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I'm trying to get a list in JavaScript (not using jQuery) of all the elements on the page with a specific class name. I therefore employ the getElementsByClassName() function as follows:

var expand_buttons = document.getElementsByClassName('expand');
console.log(expand_buttons, expand_buttons.length, expand_buttons[0]);

Note that I have three anchor elements on my page with the class 'expand'. This console.log() outputs

[] 0 undefined

Next, for kicks, I threw expand_buttons into its own array as follows:

var newArray = new Array(expand_buttons);
console.log(newArray, newArray.length);

This suddenly outputs

[NodeList[3]] 1

and I can click through the nodelist and see the attributes of the three 'expand' anchor elements on the page. It's also worth noting that I was able to get my code working in a w3schools test page.

It may also be of note that my use of document.getElementsByName actually does output (to the console) an array of elements, but when I ask for its length, it tells me 0. Similarly, if I try to access an array element using array_name[0] as normal, it outputs 'undefined', despite there clearly being an element inside of an array when I print the object to the console.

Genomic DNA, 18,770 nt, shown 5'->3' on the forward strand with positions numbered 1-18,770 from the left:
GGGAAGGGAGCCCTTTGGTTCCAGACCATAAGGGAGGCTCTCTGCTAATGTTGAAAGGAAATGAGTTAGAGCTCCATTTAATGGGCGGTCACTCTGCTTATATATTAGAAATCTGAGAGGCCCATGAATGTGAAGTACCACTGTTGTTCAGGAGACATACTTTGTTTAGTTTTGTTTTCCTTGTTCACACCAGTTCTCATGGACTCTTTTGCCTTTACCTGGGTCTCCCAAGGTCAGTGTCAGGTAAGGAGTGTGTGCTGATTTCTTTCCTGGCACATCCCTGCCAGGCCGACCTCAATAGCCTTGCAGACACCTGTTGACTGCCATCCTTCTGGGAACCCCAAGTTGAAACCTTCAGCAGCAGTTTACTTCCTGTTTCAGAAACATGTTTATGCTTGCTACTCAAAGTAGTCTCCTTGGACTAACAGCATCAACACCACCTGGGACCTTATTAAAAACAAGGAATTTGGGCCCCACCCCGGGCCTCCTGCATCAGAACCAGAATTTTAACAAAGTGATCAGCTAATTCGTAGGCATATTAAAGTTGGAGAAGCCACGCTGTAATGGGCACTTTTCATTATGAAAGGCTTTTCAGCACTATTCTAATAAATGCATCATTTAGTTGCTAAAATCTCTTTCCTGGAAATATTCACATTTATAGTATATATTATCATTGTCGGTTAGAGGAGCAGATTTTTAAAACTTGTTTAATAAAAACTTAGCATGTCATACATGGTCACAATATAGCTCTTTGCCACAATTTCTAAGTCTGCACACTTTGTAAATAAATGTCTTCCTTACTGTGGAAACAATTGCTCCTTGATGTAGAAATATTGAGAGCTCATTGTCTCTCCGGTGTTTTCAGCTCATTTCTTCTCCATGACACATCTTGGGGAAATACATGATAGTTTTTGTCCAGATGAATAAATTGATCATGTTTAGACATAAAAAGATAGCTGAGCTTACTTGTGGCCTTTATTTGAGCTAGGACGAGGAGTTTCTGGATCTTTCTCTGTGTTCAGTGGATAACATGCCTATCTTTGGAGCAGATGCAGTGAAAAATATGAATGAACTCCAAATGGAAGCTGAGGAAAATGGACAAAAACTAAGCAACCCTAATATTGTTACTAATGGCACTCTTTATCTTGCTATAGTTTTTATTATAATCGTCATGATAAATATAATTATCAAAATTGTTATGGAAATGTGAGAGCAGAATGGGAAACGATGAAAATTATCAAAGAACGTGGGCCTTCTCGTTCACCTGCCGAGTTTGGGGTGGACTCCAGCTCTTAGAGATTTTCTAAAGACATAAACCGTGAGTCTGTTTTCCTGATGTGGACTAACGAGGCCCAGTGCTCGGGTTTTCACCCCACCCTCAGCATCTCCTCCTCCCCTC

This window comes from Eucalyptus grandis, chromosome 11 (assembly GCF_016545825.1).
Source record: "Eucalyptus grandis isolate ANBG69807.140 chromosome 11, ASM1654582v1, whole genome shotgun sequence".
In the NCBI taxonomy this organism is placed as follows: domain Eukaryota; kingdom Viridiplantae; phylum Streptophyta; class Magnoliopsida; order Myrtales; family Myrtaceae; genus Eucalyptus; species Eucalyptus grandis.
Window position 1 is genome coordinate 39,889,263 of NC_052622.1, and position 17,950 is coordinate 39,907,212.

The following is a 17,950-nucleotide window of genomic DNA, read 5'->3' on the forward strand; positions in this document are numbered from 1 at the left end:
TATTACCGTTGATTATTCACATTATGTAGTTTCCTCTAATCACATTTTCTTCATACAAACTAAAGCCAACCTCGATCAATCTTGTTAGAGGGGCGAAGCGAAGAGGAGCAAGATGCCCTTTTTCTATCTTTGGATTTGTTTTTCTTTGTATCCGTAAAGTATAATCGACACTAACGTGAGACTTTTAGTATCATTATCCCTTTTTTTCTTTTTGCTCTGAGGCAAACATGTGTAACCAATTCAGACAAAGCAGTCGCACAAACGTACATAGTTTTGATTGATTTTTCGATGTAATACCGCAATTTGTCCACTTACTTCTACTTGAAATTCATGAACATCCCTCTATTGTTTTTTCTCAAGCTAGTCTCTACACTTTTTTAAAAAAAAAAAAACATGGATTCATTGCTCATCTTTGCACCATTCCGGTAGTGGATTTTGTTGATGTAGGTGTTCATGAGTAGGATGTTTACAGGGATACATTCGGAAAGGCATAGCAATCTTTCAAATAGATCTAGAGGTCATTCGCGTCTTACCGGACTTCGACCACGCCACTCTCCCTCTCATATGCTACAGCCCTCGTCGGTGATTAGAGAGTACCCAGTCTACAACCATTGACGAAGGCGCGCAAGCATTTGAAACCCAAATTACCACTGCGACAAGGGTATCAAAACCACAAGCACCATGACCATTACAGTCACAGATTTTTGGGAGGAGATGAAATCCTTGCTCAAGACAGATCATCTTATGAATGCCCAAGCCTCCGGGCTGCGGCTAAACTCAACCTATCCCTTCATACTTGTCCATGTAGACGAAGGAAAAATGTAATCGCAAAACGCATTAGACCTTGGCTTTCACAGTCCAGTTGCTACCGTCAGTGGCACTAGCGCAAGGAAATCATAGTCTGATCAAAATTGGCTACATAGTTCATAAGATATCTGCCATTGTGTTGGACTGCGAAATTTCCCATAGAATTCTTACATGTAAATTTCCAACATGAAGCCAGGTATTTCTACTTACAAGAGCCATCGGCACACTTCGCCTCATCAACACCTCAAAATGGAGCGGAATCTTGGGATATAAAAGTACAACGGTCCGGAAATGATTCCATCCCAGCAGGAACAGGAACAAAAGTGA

Does anybody have any idea why this might be? I just want to loop through DOM elements, and I'm avoiding jQuery at the moment because I'm trying to practice coding with vanilla JavaScript.

Thanks,

ParagonRG

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check if that function is not changed –  neu-rah Jun 16 '12 at 15:09
1  
Are you running your code after the DOM is constructed or before? –  Damien_The_Unbeliever Jun 16 '12 at 15:10
1  
Be careful with w3schools. –  Pointy Jun 16 '12 at 15:10
    
More explanation –  Ravi Jun 16 '12 at 15:26

2 Answers 2

up vote 5 down vote accepted

It's not so much a JavaScript thing as it is a web browser thing. That API is supplied by a native object (the document object), and by the DOM spec it returns a NodeList object. You can treat a NodeList like an array, and it's similar, but distinctly different (as you've noticed).

You can always copy a NodeList to a new array:

var nodeArr = Array.prototype.slice.call(theNodeList, 0);

JavaScript always exists in some runtime context, and the context can include all sorts of APIs that provide facilities to JavaScript code. A web browser is one of those contexts. The DOM is specified in a way that's not especially partial to JavaScript; it's a language-neutral interface definition.

I guess the short version of this answer would be, "because it just does."

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It doesn't return an array because the object it returns is "live", specifically it is a live NodeList:

In most cases, the NodeList is a live collection. This means that changes on the DOM tree are going to be reflected on the collection.

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